Saturday 18th of May 2024

Indo-Taiwan Relations: Convergences Supersedes Minor Divergences
Gaurav Kumar
Region : Asia, South Asia, India, Taiwan Strait,
Issue : Security, Democracy, Politics,
There is a tremendous political and diplomatic clout exercised by China that either influences or shapes the foreign policies of many nations regarding Taiwan. For many experts, the most glaring example of such a leverage exercised by the Chinese is the recent case of Air India, where Air India in order to comply with the Chinese demand to change the name of Taiwan on its website, renamed it as Chinese Taipei. A powerful Airline of a rising global power India allegedly came under the duress of the Chinese is a telltale story of the evolving Chinese policy on Taiwan. India, which sees China as a competitor and the two have not shared a friendly relationship recently, was supposedlyforced to review its policy on Taiwan. On the other hand, India shares excellent historical bilateral relations with Taiwan and has hassle free interaction with the country through the Taipei Economic and Cultural Center (TECC) Taiwan since 1995. Days after the Air India episode, the Taiwan showed their deep disappointed with Air India's decision and had lodged a formal note with Delhi over the move.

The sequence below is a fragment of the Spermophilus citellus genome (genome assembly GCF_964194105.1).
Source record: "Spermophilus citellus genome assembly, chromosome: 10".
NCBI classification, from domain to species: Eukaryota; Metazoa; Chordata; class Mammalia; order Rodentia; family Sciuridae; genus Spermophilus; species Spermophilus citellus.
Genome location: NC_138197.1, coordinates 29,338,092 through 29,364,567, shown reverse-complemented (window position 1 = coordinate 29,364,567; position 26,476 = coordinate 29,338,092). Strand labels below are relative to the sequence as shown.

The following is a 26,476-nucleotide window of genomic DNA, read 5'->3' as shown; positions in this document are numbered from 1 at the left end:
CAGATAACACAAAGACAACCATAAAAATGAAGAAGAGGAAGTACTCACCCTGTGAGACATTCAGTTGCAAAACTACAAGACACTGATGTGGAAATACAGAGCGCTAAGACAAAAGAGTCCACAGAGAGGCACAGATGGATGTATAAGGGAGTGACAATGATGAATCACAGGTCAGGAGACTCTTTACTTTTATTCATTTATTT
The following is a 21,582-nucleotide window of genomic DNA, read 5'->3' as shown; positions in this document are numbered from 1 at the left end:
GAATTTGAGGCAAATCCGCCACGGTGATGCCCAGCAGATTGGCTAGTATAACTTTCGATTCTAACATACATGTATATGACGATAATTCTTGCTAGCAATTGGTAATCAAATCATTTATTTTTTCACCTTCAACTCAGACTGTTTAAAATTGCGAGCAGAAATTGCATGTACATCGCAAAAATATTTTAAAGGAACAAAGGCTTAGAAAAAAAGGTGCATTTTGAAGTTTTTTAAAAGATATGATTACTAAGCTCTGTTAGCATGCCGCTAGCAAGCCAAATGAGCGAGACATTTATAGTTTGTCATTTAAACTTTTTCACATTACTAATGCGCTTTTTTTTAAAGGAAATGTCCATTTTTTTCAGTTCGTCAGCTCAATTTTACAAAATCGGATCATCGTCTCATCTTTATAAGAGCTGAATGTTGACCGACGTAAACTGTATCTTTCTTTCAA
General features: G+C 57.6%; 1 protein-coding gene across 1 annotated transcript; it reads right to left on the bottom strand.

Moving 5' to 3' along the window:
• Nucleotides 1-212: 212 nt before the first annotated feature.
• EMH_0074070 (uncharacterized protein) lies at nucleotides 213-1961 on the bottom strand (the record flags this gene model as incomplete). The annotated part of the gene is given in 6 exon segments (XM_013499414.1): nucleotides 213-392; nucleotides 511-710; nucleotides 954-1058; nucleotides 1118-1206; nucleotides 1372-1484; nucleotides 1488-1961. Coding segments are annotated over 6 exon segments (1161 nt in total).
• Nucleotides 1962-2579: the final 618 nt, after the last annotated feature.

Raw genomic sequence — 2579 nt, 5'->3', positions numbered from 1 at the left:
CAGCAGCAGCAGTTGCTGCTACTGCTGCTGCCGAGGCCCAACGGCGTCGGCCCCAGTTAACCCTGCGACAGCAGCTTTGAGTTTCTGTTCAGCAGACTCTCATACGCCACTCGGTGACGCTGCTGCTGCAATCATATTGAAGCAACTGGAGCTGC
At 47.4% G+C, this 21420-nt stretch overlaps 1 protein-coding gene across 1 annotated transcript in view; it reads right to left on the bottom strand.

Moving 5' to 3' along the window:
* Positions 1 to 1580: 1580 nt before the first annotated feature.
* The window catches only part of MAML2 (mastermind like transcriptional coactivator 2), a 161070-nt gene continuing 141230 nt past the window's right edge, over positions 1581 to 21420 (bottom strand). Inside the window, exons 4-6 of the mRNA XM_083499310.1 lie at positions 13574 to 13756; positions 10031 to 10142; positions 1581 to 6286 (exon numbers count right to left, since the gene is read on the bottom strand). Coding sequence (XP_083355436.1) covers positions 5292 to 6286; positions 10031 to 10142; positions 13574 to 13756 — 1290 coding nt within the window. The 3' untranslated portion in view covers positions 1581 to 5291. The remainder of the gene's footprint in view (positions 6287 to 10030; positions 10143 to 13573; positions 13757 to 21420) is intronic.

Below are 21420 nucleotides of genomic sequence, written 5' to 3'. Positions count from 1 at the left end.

Surprisingly, Air India’s move came months after India hosted a Taiwanese parliamentary delegation in New Delhi, amidst diplomatic protest by China over the issue. China considers Taiwan as a breakaway faction of its mainland andobject to any diplomatic relations with Taiwan by countries which shares diplomatic ties with it. India does not have formal diplomatic ties with Taiwan but maintains a cultural-economic office in Taipei and vice-versa in India with Taiwan.
Areas of Convergences
Does it suggest change in/of India’s policy towards Taiwan? To be fair to Indian government, it has been consistent with its policy on Taiwan, however with some variation here and there. The Ministry of External Affairs had clarified its position on the decision to do so "is entirely consistent with international norms and our own position on Taiwan since 1949" . India considers Taiwan as one of the important elements of its Act East policy and has slowly but successfully built bilateral strategic relations, hand in hand with economic, social and cultural ties. At an event to celebrate the 107th National Day (Double Tenth) of the Republic of China (Taiwan) organised by Taipei Economic and Cultural Center in India (TECC)Taiwan Ambassador to India Tien Chung-Kwang expected that Taiwan-India relations will gather more strength in the years to come .